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Dr. John Cobin's philosophy of education

I have had the privilege of living abroad and visiting many countries, as well as teaching at a dozen universities since 1986. Most of these assignments were for single short courses or month-long seminars which were done in addition to my regular faculty appointment. Thus, I have had an opportunity to see many different levels of universities and infrastructure, as well as a wide variety of student qualities. This broad experience has helped me develop a robust philosophy of education.

CUSTOMER SERVICE I am reminded of a tale I heard as a graduate student in economics. Western tourists in China stood in horror as they witnessed a supervisor whipping rowers on a Chinese long boat on the Yangtzee. He "obviously" was willing to do anything, even something inhumane and unethical, to make the men work harder. Later it turned out that the guy with the whip was actually hired by the rowers to prevent shirking.

Universities often make the mistake, in my view, of considering students to be their most important or even sole customers. Education processes often reflect the maxim "the customer is always right". Courses and testing are subjected to what students want. Faculty performance is evaluated in part by students.

I challenge such notions. It seems to me that students are more like the rowers on the Yangztee and faculty members are there, like the supervisors, to prevent shirking. Moreover, the consumers of the university's services are not just its students. In fact, parents are commonly the college-chooser and bill-payer (especially for undergraduates) and firms often pay for their employees to take college courses or go to graduate school. Parents and firms may be considered de facto consumers just as much or more than students are. Indeed, it is firms that ultimately pay for the "product" of the university, viz., the graduates which they hire. In some sense, students are incidental or even ancillary to key profit centers for the university, much like users of "free" internet sites, which profit from selling advertising, are incidental — although certainly important. Universities which please firms and other interested organizations (i.e., the market) have indirect gains from increased reputation, which leads to more and better students, and more research grants. Aside from having a great football or basketball team, a commitment to high-quality, fair, and even "hard" teaching and research should be the center of a university's educational philosophy. Firms and parents rely on us faculty to ensure that the students do a good job, or at least to accurately grade their performance so that they may evaluate whether or not their investment has an acceptable rate of return. Students too need someone to push them (fairly and respectfully) to succeed. Like the rowers, they often have an propensity to shirk and everyone knows it.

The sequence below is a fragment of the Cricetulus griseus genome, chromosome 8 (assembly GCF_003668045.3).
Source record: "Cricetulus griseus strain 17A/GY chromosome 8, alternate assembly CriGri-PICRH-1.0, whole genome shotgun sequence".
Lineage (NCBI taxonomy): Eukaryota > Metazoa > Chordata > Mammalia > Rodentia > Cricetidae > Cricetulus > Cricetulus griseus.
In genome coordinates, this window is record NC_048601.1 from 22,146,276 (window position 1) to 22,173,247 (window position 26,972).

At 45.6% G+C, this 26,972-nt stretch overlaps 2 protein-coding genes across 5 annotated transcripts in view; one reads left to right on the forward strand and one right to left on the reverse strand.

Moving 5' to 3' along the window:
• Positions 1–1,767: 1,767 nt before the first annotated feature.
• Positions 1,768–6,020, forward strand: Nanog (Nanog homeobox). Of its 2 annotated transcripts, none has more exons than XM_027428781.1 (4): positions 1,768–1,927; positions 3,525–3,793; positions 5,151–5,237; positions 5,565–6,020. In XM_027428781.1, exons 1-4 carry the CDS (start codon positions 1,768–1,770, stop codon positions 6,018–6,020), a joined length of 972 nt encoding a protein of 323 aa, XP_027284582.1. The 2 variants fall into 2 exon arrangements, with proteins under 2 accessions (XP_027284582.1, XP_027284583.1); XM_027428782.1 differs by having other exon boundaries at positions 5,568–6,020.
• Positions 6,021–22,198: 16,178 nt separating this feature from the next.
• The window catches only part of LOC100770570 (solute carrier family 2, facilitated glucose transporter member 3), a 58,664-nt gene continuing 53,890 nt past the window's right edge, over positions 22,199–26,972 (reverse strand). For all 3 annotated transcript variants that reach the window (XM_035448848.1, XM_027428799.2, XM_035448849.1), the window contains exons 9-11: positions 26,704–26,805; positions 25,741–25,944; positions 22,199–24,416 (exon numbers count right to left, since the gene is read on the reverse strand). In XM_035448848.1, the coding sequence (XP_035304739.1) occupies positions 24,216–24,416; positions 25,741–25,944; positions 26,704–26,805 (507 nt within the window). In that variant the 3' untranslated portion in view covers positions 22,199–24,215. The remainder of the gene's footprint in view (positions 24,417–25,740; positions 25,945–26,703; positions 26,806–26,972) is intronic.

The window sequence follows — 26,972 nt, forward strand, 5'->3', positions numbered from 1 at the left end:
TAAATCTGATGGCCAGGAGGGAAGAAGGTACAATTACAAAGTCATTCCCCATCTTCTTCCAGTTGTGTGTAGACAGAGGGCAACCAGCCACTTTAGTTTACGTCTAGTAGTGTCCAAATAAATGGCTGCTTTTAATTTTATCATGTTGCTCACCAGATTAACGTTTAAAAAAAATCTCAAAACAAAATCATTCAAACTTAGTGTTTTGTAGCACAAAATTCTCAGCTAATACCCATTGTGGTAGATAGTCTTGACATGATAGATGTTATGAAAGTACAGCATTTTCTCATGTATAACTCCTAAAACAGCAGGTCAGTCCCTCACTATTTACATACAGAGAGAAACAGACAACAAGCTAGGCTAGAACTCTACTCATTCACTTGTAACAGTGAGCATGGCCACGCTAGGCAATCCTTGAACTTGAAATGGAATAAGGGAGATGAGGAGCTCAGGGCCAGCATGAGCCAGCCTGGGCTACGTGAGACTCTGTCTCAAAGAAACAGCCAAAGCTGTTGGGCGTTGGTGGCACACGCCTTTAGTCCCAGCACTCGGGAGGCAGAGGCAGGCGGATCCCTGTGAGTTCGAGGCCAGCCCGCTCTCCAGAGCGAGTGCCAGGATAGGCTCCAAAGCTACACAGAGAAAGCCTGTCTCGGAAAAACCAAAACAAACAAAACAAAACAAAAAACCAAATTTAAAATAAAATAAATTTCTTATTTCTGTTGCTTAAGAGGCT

TESTING Most of my students would consider me to be a "hard" teacher. I generally give only written exams, although I have made use of true-false quizzes frequently on readings, and with first and second year students I have (on rare occasion) used multiple choice questions in addition to essays and terms. However, my students also find my classes memorable and consider me to be an excellent lecturer. My presentation method is modern. I use technology whenever possible, including much use of the internet in the classroom. Despite my aptitude in lecturing, I consider myself to be far more of a research-oriented professor than a teaching-oriented one.

I believe that education should not be "easy" but that it should be fair. Hard-working students should be rewarded both for understanding the textbook and other readings as well as what was discussed in class. They should understand it well enough to express their knowledge cogently and logically. Tests are opportunities to reflect such abilities. I have no problem passing the entire class with As or failing the entire class if they do not perform up to an acceptable standard. I do not "curve" tests just because "too many" students fail. Fairness and quality are essential. I have a syllabus prepared before classes begin that serve as a contract that students can rely on.

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